I’ve been thinking… about Sustaining a CSO
Kindra talks about how to sustain a Civil Service Organisation.
By Inspiring Communities’ Kindra Douglas – 18th July 2016
I’ve been Director at Victory Community Centre for 8 years now, since our inception and the almost 3 years leading to it being here. Some days the work does generate the feelings “how do we keep going, when it feels we are swimming against the tide with funding”, and “are we really making any difference?” So what has and does sustain our organisation?
Civil Society Organisations (CSO) are involved in complex relationships – dynamic, changeable, and vulnerable to political and social impacts. So no surprises that the first element of any sound organisation is the people who make up a CSO.
We have been blessed by having really stable, highly professional staff with an appreciation of the strategic relationships to support the vision and mission of our organisation as well as genuine and high capacity for the day to day realities – i.e. not afraid to muck in with whatever it takes. This staffing quality and stability has enabled continuity of care and a sense of genuine relationship building. The first three employees have been here for the duration since we began and now our team is five part time. So recruitment and retention is a big factor in sustainability.
The approach I take as Director is closely supported by a particular philosophical approach with managing the centre. I actively work in terms of staff with the SCARF model. Short version of this model: It articulates our social needs at work, which I believe if met, contribute to stability and sustainability of the staff.
SCARF stands for status; certainty; autonomy; relatedness; fairness.
Check it out here and scroll halfway down to Managing with the Brain in Mind.
If we actively discuss ways to meet these needs, and structure the job descriptions and systems of our work, and our ways of working as individuals and teams accordingly, then these needs will be met. I use this model to do annual appraisals as well, which are a self directed evaluation and then using a scale on each of these needs to determine which need more attention, or less and what will help that to happen. Basically that could be summarised as always playing to people’s strengths; encouraging creative input; being prepared to guide and set clear boundaries, and staying connected to each other’s work and how it contributes to the whole success.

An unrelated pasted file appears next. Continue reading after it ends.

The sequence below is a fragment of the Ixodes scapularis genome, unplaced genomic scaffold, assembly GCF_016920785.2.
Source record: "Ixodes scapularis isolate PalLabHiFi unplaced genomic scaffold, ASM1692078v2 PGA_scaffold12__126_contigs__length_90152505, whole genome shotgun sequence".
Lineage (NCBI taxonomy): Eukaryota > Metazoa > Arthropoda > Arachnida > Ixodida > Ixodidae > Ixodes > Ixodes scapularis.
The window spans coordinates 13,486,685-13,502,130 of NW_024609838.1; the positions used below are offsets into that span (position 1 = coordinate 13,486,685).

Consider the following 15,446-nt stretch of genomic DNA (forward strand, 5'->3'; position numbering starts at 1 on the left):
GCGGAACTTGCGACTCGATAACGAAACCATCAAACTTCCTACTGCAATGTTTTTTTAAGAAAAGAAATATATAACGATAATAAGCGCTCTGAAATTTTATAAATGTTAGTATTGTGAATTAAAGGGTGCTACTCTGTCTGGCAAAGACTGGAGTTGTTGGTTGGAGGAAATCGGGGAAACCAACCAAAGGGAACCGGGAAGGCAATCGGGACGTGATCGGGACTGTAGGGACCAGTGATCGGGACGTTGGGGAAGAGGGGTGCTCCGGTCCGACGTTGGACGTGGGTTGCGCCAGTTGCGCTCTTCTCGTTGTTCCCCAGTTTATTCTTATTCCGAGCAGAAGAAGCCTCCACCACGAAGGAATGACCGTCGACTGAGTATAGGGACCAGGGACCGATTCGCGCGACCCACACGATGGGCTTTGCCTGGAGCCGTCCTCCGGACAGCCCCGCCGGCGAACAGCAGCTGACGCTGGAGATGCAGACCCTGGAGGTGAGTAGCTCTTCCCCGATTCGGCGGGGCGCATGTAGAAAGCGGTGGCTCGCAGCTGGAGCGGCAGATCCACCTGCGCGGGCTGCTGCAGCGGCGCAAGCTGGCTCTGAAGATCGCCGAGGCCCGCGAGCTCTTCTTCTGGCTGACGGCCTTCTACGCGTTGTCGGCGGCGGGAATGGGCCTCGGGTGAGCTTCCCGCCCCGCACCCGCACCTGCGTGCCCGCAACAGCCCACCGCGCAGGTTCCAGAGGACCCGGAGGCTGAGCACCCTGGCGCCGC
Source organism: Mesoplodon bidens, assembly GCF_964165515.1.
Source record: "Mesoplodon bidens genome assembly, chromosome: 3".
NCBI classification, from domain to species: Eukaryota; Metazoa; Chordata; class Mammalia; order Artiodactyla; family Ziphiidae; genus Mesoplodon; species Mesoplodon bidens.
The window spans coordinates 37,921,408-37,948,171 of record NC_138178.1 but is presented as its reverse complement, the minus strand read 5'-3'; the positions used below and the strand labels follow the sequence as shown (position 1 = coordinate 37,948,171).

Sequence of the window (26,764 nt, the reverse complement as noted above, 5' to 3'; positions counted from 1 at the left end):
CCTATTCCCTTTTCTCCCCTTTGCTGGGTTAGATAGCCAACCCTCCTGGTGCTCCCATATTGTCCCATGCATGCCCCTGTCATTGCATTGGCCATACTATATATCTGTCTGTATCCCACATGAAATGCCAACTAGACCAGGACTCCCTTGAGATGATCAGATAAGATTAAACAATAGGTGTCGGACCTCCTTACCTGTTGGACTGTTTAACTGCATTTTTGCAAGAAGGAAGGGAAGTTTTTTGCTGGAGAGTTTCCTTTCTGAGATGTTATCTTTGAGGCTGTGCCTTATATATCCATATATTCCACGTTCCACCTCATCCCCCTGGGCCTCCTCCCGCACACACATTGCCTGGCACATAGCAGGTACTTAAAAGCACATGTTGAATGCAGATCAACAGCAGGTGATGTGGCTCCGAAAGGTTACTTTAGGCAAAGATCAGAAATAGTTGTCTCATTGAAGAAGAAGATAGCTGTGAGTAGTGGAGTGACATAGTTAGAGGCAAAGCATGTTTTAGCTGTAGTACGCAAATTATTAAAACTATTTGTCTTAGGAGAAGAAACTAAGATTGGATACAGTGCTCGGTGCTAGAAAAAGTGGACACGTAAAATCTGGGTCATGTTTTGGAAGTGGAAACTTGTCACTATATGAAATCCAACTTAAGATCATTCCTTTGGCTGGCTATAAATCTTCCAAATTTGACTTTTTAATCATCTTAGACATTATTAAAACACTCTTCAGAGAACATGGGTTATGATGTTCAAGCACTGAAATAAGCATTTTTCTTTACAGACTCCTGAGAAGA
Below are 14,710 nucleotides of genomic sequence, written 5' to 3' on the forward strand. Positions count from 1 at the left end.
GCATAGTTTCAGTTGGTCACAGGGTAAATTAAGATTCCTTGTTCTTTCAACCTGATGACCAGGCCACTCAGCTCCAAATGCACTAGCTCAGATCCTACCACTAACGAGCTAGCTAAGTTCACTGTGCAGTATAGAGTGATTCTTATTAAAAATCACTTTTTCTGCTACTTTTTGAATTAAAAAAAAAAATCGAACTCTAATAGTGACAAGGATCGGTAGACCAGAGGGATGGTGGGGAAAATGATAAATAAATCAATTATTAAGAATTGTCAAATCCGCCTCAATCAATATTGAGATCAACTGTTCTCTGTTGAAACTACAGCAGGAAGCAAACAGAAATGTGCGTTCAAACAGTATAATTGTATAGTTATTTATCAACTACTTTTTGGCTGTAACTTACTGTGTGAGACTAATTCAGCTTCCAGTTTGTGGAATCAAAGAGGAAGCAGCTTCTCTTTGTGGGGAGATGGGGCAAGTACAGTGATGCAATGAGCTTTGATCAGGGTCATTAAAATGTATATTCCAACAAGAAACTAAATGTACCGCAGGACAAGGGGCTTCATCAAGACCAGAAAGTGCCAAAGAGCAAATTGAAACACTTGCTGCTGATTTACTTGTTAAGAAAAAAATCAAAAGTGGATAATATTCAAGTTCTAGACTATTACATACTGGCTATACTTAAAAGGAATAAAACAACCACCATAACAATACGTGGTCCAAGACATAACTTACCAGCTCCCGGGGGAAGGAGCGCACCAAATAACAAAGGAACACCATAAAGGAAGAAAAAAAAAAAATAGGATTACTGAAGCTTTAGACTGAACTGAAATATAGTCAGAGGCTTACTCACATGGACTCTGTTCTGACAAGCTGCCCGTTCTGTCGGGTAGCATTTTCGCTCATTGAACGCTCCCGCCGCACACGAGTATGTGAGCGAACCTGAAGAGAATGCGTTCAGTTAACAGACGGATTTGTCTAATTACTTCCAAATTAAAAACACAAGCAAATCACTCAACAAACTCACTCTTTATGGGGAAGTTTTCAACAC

The second big factor for sustainability is financial stability.
I use what is called the “6-7 Key Streams” model. I learned this from Kerri Tilby-Price at an Exult workshop. As a financial manager, all income is coded into 6 or 7 streams (the 7th is membership, and some organisations don’t work on that basis). I code all income and now also all expenditure so that we can track where and what, comes and goes. Using that as a % of all income, it becomes visible where the potential lies to bring better balance into all the streams. Relatively simple, and yet very effective from my experience and creates some clear targets / focus for activity for our organisation.
I am keenly aware that the 3rd main contributor to sustainability is about relationships. A colleague once said “The currency of business is money/profit. The currency of CSO’s is relationship”. Every relationship we have, whether it’s to support us, or for us to support others, contributes to our vision and mission. And every one of them falls into all or part of the continuum:
Partnership – Collaboration – Cooperation – Networking – Co-existence
With some organisations, like our relationship to the school here, we actively work across the whole continuum. Being clear on where on the continuum this piece of work is occurring helps establish the nature of the relationship. It may be that you want to move a relationship from networking, to becoming partners. What will help that happen, and why, are good things to clarify before you invest time and energy.
The last factor that I believe contributes to sustainability is being open to opportunities. Being welcoming, warm, nimble and accessible to people and their contributions, can be game changers on a day.
Being willing in the moment to say “YES” to offers of support or connection, and then figuring out “how and when” to an idea is generally our first response.
So being willing to take a manageable risk given your experience and intuitive sense of how much you can trust a new relationship/connection, can take your organisation into new and exciting opportunities that we might not have considered. This generates creativity, and possibility and keeps hope alive.
For more information, see https://victorycommunitycentre.nz/
Kindra Douglas was Founding Director of Victory Community Centre in 2007 and now works for Inspiring Communities.